I only needed one more thing and my shopping would be done. A birthday card for a friend was the last item on my list and I had procrastinated buying it. This time of year, any card store, drug store, and supermarket is a sea of pink calligraphy and heart-shaped chocolate boxes, all emblazoned with poetry for Mother’s Day. And being immersed in this is hard for me. Because I don’t have children. Couldn’t have children. Because I have a chronic illness.
I am a not a mother. When I was 17 years old, a doctor told me that my juvenile arthritis was the “genetic kind.” That was the moment I decided to never have biological children. I’d adopt, I thought, deciding that when I found the man for me, we would together love at least one child, maybe more.
So much got in the way — first a lack of a partner and then my condition deteriorated. Much later, medical science found out that although autoimmune arthritis has a genetic component, the actual risk of passing it on to your children is relatively small. Much later still, I finally found a medication to control my disease and also found the love of my life. But by then it was too late to have a family of my own.
Somewhere in a parallel reality I am the mother of two beautiful girls. Like me, their hair was a white blonde when they were little, darkening as they grew older, and their noses freckle in the sun. Their voices and their laughter fill my house and my heart. They struggle, too, and sometimes drive me crazy, but always, there is a core of unconditional love. There, I am their mother first and everything comes after.
But here, in this reality, I am not a mother. And really, I have come to terms with it. Or rather, I have learned the futility of wishing for something that never happened, will never happen, and the heartbreak that brings. I try to look at what I have, not at what could never be mine. Because I choose joy, not misery.
Still, in this ramp-up to Mother’s Day, everything that wasn’t comes back and haunts me like the restless ghosts of children who never came to be. I hear the echoes of the laughter of those parallel girls of mine and the scars on my soul rip open and bleed again.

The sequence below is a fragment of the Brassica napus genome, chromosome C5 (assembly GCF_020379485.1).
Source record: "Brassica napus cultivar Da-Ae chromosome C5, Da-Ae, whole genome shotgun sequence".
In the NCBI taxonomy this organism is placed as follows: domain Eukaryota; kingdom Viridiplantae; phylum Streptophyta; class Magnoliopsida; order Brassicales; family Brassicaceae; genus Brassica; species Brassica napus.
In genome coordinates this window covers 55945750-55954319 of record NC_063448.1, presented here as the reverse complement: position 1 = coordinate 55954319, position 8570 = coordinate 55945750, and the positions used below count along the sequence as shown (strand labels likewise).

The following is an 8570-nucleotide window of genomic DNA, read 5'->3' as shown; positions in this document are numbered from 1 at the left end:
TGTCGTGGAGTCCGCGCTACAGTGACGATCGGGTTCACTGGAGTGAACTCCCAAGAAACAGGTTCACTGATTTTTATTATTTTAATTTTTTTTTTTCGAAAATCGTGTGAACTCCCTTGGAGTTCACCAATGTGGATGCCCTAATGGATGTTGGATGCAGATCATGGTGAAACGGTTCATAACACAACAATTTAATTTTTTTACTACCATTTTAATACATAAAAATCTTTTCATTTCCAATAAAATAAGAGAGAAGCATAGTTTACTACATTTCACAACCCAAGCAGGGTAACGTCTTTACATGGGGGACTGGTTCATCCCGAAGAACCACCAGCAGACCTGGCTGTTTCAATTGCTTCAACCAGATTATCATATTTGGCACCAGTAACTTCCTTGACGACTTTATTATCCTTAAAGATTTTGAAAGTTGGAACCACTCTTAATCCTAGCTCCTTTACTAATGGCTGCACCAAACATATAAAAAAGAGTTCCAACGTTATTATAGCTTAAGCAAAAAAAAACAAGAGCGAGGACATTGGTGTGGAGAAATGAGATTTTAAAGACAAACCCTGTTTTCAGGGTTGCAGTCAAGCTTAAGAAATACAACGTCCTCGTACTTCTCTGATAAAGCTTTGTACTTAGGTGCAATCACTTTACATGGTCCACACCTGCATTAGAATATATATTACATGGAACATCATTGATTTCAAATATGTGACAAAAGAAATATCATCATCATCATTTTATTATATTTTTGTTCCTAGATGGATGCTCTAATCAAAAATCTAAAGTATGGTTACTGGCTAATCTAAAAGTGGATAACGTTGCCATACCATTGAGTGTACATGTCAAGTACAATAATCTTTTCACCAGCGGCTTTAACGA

I don’t live in that place. When Mother’s Day is done, those wounds scab over and quiet again. Being part of a child’s life is not limited to a child of your own. And in that, I am lucky. My friends and my sister have shared their children with me. I am privileged to be a second mom, a godmother, a crazy aunt to wonderful children, most of whom are now in their teens and beyond. I have held them as babies, held their hands as they grew older, hold their hearts in mine always.
These children, teens, and now adults have shaped me in ways I’d never imagined. And I have been allowed to contribute to shaping them into wonderful individuals. All of them are uniquely sensitive and considerate of people with varying needs, as well as not being phased at all when meeting someone who has a disability.
I know that this trait they have in common is because of me. Because I was a part of their lives, they have an understanding that many others don’t. And I have faith in them and in their future. Whatever their choices, each will live their lives and change the world in a slightly different way because of the way we loved each other. And I know that when they find love and have kids of their own, I will hold their babies, hold the hands of their children, and forever hold them all in my heart.
I do have a family of my own after all — one filled with biological relatives, friends who became part of the family, and children born of others. Family isn’t defined by blood; it is created through love and also through choice.
The longing for my parallel girls still dogs me around Mother’s Day, but the text from the young man I call my “pretend son,” the Skype call with my goddaughter, and the hugs and silly jokes from my sister’s kids do a lot to ease the ache.
See more helpful articles:
Approaching Motherhood With RA, My Way
Acceptance and RA: Tangled up in the If Onlys
Rheumatoid Arthritis, Pregnancy and Parenthood: an Interview with Suzie Edward May